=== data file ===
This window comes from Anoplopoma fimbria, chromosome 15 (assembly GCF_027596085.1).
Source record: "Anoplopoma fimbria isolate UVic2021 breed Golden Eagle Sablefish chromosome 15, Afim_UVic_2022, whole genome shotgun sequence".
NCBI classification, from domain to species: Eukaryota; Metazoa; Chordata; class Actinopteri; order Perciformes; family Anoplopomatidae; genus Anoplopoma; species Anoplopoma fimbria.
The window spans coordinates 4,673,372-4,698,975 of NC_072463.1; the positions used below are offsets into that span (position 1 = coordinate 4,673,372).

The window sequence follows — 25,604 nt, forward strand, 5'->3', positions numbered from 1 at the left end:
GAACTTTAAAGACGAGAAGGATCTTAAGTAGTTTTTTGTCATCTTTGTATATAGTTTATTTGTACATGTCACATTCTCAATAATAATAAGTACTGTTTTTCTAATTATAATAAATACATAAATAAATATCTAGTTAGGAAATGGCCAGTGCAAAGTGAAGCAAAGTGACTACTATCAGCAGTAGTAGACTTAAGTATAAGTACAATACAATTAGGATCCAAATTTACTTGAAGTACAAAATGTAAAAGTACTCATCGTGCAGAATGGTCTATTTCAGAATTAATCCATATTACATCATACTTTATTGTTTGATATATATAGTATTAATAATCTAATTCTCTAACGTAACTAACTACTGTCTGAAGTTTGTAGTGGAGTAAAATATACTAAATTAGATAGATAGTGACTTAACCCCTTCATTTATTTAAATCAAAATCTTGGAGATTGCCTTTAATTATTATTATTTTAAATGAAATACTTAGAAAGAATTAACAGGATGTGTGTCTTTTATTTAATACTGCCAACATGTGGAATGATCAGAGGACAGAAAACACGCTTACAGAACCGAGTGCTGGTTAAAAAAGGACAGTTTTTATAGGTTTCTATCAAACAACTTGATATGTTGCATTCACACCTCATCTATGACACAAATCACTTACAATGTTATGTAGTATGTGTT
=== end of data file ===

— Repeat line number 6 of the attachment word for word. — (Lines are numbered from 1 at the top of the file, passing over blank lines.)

GAACTTTAAAGACGAGAAGGATCTTAAGTAGTTTTTTGTCATCTTTGTATATAGTTTATTTGTACATGTCACATTCTCAATAATAATAAGTACTGTTTTTCTAATTATAATAAATACATAAATAAATATCTAGTTAGGAAATGGCCAGTGCAAAGTGAAGCAAAGTGACTACTATCAGCAGTAGTAGACTTAAGTATAAGTACAATACAATTAGGATCCAAATTTACTTGAAGTACAAAATGTAAAAGTACTCATCGTGCAGAATGGTCTATTTCAGAATTAATCCATATTACATCATACTTTATTGTTTGATATATATAGTATTAATAATCTAATTCTCTAACGTAACTAACTACTGTCTGAAGTTTGTAGTGGAGTAAAATATACTAAATTAGATAGATAGTGACTTAACCCCTTCATTTATTTAAATCAAAATCTTGGAGATTGCCTTTAATTATTATTATTTTAAATGAAATACTTAGAAAGAATTAACAGGATGTGTGTCTTTTATTTAATACTGCCAACATGTGGAATGATCAGAGGACAGAAAACACGCTTACAGAACCGAGTGCTGGTTAAAAAAGGACAGTTTTTATAGGTTTCTATCAAACAACTTGATATGTTGCATTCACACCTCATCTATGACACAAATCACTTACAATGTTATGTAGTATGTGTT